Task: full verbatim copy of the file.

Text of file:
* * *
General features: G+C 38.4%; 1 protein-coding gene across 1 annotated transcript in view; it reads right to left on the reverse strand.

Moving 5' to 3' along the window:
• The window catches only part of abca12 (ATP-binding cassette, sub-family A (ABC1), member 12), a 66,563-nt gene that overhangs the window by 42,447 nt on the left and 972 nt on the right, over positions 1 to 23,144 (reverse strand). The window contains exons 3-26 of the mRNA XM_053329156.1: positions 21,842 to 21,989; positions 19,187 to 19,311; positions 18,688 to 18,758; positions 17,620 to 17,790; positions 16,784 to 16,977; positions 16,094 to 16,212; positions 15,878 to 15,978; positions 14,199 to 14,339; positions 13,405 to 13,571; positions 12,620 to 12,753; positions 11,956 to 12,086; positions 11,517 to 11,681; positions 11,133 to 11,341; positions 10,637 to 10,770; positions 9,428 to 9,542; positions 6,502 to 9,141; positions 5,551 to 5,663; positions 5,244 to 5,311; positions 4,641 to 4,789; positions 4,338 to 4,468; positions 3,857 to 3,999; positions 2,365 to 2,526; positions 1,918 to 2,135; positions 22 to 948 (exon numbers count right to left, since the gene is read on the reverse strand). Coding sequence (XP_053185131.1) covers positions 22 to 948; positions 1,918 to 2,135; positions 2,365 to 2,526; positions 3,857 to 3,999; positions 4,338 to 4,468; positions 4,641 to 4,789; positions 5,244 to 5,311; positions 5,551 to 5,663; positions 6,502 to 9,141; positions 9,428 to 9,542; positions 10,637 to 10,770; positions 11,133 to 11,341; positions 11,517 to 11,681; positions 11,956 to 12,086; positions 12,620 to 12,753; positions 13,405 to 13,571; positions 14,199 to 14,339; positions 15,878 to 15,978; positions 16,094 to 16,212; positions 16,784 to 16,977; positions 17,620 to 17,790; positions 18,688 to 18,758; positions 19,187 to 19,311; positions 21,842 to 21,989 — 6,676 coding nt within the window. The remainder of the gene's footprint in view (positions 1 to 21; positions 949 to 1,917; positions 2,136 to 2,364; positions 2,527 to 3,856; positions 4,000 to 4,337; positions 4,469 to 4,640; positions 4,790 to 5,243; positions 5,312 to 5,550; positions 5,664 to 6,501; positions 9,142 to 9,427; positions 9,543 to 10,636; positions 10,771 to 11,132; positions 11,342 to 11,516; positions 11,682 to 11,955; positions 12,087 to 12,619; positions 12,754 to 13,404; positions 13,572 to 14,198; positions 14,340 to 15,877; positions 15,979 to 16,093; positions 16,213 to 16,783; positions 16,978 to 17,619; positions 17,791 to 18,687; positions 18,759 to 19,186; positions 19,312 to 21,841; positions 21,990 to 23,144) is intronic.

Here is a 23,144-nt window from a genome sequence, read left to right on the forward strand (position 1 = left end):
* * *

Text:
General features: G+C 38.4%; 1 protein-coding gene across 1 annotated transcript in view; it reads right to left on the reverse strand.

Moving 5' to 3' along the window:
• The window catches only part of abca12 (ATP-binding cassette, sub-family A (ABC1), member 12), a 66,563-nt gene that overhangs the window by 42,447 nt on the left and 972 nt on the right, over positions 1 to 23,144 (reverse strand). The window contains exons 3-26 of the mRNA XM_053329156.1: positions 21,842 to 21,989; positions 19,187 to 19,311; positions 18,688 to 18,758; positions 17,620 to 17,790; positions 16,784 to 16,977; positions 16,094 to 16,212; positions 15,878 to 15,978; positions 14,199 to 14,339; positions 13,405 to 13,571; positions 12,620 to 12,753; positions 11,956 to 12,086; positions 11,517 to 11,681; positions 11,133 to 11,341; positions 10,637 to 10,770; positions 9,428 to 9,542; positions 6,502 to 9,141; positions 5,551 to 5,663; positions 5,244 to 5,311; positions 4,641 to 4,789; positions 4,338 to 4,468; positions 3,857 to 3,999; positions 2,365 to 2,526; positions 1,918 to 2,135; positions 22 to 948 (exon numbers count right to left, since the gene is read on the reverse strand). Coding sequence (XP_053185131.1) covers positions 22 to 948; positions 1,918 to 2,135; positions 2,365 to 2,526; positions 3,857 to 3,999; positions 4,338 to 4,468; positions 4,641 to 4,789; positions 5,244 to 5,311; positions 5,551 to 5,663; positions 6,502 to 9,141; positions 9,428 to 9,542; positions 10,637 to 10,770; positions 11,133 to 11,341; positions 11,517 to 11,681; positions 11,956 to 12,086; positions 12,620 to 12,753; positions 13,405 to 13,571; positions 14,199 to 14,339; positions 15,878 to 15,978; positions 16,094 to 16,212; positions 16,784 to 16,977; positions 17,620 to 17,790; positions 18,688 to 18,758; positions 19,187 to 19,311; positions 21,842 to 21,989 — 6,676 coding nt within the window. The remainder of the gene's footprint in view (positions 1 to 21; positions 949 to 1,917; positions 2,136 to 2,364; positions 2,527 to 3,856; positions 4,000 to 4,337; positions 4,469 to 4,640; positions 4,790 to 5,243; positions 5,312 to 5,550; positions 5,664 to 6,501; positions 9,142 to 9,427; positions 9,543 to 10,636; positions 10,771 to 11,132; positions 11,342 to 11,516; positions 11,682 to 11,955; positions 12,087 to 12,619; positions 12,754 to 13,404; positions 13,572 to 14,198; positions 14,340 to 15,877; positions 15,979 to 16,093; positions 16,213 to 16,783; positions 16,978 to 17,619; positions 17,791 to 18,687; positions 18,759 to 19,186; positions 19,312 to 21,841; positions 21,990 to 23,144) is intronic.

Here is a 23,144-nt window from a genome sequence, read left to right on the forward strand (position 1 = left end):